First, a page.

Day 1 cut short by steady rain
FARMINGDALE, N.Y. -- Already played on a long course, the U.S. Open suddenly turned into a long week.
Tiger Woods began his title defense Thursday on soggy Bethpage Black by having his caddie hold an umbrella until it was time to hit his opening drive.
Facing a 15-foot birdie putt on the second hole, Woods stepped away so workers could mop up the green with a squeegee.
Coverage on Friday
The first round of the U.S. Open will resume at 7:30 a.m. ET Friday.
He couldn't even get through seven holes before Bethpage was too soaked to continue.
"We probably played more holes than we thought," Woods said.
Relentless rain drowned the greens and created tiny streams on some of the fairways, forcing the first round to be suspended after only 3 hours and 15 minutes. They will try again Friday, beginning at 7:30 a.m. ET (full coverage, 10 a.m. ET on ESPN).
"The volume of rain falling was outpacing our ability to squeegee the greens," said Jim Hyler, chairman of the USGA's championship committee, as rain pelted the tent he was standing in -- a constant, ominous pitter-patter. "That was the bottom line. The greens just became unplayable and we needed to suspend."
If weather allows the first round to finish, the second round would begin immediately until it is too dark to play.
No one completed more than 11 holes on Thursday, and half the 156-man field didn't even get started. Phil Mickelson never even made it to the golf course.
"Where's my canoe," Ian Poulter mused on his Twitter feed during the delay.
Where's my canoe.” -- Ian Poulter, on his Twitter feed
And with rain in the forecast the rest of the week, no one was sure when it would end.
"If the forecast we've got right now for Saturday and so on were absolutely accurate ... yes, absolutely finishing on Sunday would be borderline impossible," said Mike Davis, the USGA's senior director of rules and competition.
The last time a U.S. Open finished on Monday without a playoff was in 1983 at Oakmont, won by Larry Nelson.
Of the four players atop the leaderboard at 1 under par, Jeff Brehaut was the only one who saw more than four holes. He was on the par-3 third hole, his 12th hole of the round.
Even for a short day of work in the rain, it was clear that Bethpage Black would be long and tough from so much rain.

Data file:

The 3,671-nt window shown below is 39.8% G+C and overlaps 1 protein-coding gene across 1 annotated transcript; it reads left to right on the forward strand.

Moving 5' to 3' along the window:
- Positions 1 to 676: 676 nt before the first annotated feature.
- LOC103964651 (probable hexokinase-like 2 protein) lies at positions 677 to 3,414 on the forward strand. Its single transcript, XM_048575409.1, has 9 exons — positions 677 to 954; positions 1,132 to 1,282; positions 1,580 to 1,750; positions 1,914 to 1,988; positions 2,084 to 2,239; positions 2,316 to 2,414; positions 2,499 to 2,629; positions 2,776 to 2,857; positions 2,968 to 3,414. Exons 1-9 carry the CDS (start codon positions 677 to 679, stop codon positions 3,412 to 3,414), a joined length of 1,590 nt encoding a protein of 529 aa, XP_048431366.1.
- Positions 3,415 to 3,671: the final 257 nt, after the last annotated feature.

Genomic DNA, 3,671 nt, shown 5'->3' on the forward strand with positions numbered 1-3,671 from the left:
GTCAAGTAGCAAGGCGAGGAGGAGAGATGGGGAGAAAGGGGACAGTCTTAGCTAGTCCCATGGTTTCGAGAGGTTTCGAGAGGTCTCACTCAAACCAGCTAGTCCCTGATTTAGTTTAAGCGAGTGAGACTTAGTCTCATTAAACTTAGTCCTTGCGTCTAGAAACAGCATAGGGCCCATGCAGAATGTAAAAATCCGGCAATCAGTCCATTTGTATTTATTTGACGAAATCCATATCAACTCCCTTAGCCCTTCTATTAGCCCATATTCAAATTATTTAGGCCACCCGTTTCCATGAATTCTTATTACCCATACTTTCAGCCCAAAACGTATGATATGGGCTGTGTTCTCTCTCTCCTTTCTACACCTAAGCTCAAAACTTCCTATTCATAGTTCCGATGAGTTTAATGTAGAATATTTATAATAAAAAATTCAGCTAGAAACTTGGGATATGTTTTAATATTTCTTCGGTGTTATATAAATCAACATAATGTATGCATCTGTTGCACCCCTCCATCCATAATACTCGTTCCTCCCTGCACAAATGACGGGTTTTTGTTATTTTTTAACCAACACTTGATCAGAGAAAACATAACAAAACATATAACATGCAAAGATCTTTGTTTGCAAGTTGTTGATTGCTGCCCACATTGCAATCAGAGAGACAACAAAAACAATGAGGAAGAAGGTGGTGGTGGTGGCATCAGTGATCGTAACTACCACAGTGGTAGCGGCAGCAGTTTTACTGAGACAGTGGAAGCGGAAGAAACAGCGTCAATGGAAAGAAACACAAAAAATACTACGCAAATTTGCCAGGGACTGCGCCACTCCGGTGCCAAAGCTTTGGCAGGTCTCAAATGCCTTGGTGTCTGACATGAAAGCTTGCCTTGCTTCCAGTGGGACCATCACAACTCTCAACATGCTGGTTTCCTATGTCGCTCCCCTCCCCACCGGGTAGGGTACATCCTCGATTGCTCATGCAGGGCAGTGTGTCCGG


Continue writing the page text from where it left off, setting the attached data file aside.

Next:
Brehaut's first birdie came on the par-5 13th, when he hit a 5-wood for his third shot to 10 feet. He hit fairway metals for his second shot on par 4s three other times.
"It played even longer than the practice rounds," he said.
Justin Leonard was through seven holes at even par, despite making three birdies. He hit a 4-wood on the 216-yard third hole, and smoked a driver on the 408-yard sixth that traveled only 222 yards in the wind and rain. Leonard then hit 4-iron to 2 feet.
"My goal was to forget about par and do the best I could," he said.
Also at even par was Masters champion Angel Cabrera, whose lone birdie came from a 30-yard pitch on the par-5 fourth hole that spit up water as it halted a foot from the hole.
Woods was 1 over par after a shaky start.
He hit his opening tee shot so far to the left that it appeared to plop off a merchandise tent into rough that had been trampled enough for him to easily hit toward the green. He found a greenside bunker, blasted out to 6 feet and escaped with par.
Trouble came on the fifth, when Woods hit into the trees, laid up to the fairway, then hit a shocker of a shot, coming up 15 yards short of his target and in a bunker, leading to double-bogey.
The rain kept falling, and from all corners of the course, players were thinking the same thing: If it rains any harder, it's over.
It started raining harder.
The horn sounded to stop play as Woods and Cabrera were in a bunker on the par-4 seventh. Both opted to play out of the sand before it turned into mud, and Woods marked his par putt 10 feet from the hole and left the course.
"It was pretty tough out there," Woods said. "There was a lot of standing water."
It was plenty tough for David Horsey of England, who was 10 over through 10 holes; and for British Open and PGA champion Padraig Harrington, who also made a double-bogey at No. 5 and was 4 over when play was stopped.
"If you started badly, you're delighted to be going off the golf course," Harrington said. "I'm starting a new round of golf tomorrow, and it doesn't look like this round was going in a very nice direction for me."
Indeed, there was relief in the parking lot as players sloshed through puddles to get to their cars. Those who had later tee times and didn't have to leave their hotel rooms were in even better shape.
"I don't think there's a guy who hasn't teed off today that is not sitting very happy right now in their hotel room right now, or maybe at the cinema watching a movie," Harrington said. "But that's the nature of the game. You're going to get bad breaks. You're going to get the wrong side of the draw."
Real trouble could come later if the weather improves, and mud sticks to golf balls in the fairway.
The USGA is adamant that players not be allowed to lift, clean and place their golf balls -- standard practice on the PGA Tour, but a policy a U.S. Open official once famously called "lift, clean and cheat."
And make no mistake -- this championship will be played over 72 holes, no matter how long it takes.
"Nature is going to take its course," Harrington said. "We'll get this tournament done. And I guarantee you, they will have a U.S. Open champion at the end of this week."
Then he paused and corrected himself.
"Well, at some stage in the next week," he said. "Somebody is going to be happy, and somebody is going to be a winner. And the best player is probably going to win. We'll wait and see."
At the moment, that's all they can do.
Information from The Associated Press was used in this report.
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